Dyfed Powys Police Federation has joined the growing chorus of opposition to a new non-degree police officer entry route amid concern its lower educational level could create a two-tier system for new recruits.
The proposed Level 5 learning programme, which is equivalent to a diploma of higher education (DipHE), has sparked fears that standards could be compromised and led calls for the National Police Chiefs’ Council (NPCC) and College of Policing to ensure non-degree entry would still be accredited to educational Level 6.
The Police Federation warned failure to do so would fly in the face of the founding principles of the Policing Education Qualifications Framework (PEQF) and could lead to problems further down the line.
Dyfed Powys Police Federation chair Gareth Jones said: “Recent events have highlighted problems with the recruitment and training of new police officers and this is something we have to get right.
The Police Federation opposes the Level 5 non-degree police officer entry route
“We agreed that the old two-year Initial Police Learning and Development Programme (IPLDP) was no longer fit for purpose and we welcome the decision to reopen the non-degree route into policing but we are strongly opposed to this and urge the NPCC and the college to apply the original proposal for a new non-degree entry route accredited to educational Level 6.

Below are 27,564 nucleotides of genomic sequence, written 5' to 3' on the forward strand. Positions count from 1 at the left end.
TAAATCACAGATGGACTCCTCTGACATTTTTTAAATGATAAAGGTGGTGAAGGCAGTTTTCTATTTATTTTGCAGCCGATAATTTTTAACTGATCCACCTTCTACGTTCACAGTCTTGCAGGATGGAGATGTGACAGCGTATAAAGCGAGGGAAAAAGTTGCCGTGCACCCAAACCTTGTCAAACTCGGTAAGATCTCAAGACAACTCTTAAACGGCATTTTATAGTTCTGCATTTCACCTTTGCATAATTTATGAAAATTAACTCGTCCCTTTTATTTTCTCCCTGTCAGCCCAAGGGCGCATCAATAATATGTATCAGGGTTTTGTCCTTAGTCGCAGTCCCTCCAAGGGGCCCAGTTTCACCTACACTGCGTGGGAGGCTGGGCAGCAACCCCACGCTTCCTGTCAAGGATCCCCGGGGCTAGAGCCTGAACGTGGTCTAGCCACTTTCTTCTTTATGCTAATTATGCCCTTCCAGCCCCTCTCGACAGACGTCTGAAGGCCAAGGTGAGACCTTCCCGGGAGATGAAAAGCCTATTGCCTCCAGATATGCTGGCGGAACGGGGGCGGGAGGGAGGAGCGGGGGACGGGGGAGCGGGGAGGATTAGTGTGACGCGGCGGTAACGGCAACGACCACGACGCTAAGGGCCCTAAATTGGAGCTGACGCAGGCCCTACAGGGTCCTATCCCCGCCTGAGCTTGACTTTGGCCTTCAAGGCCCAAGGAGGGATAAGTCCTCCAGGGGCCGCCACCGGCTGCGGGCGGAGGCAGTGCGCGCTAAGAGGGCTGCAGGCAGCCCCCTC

“We believe it will create a two-track system which could potentially reduce standards and create issues with officers joining the police via entry routes assessed as Level 6.
“We have to get it right and that means a fair approach between the different learning routes and career pathways.”
The new Level 5 (non-accredited) learning programme is being made available for forces as soon as possible but not later than 1 April 2024.
A number of forces are yet to engage with education partners about the impact of new standards and learning on existing Level 6 contractual obligations and await the College of Policing’s further implementation guidance and the design of associated curricula.
The Police Federation said it was still awaiting the equality impact assessment of the decision to introduce the non-degree entry route supporting Level 5 qualification but, in the meantime, urged the NPCC and the college to ensure any change in the policy ensures that the standards defining competence in the police constable role remain the same irrespective of the entry routes.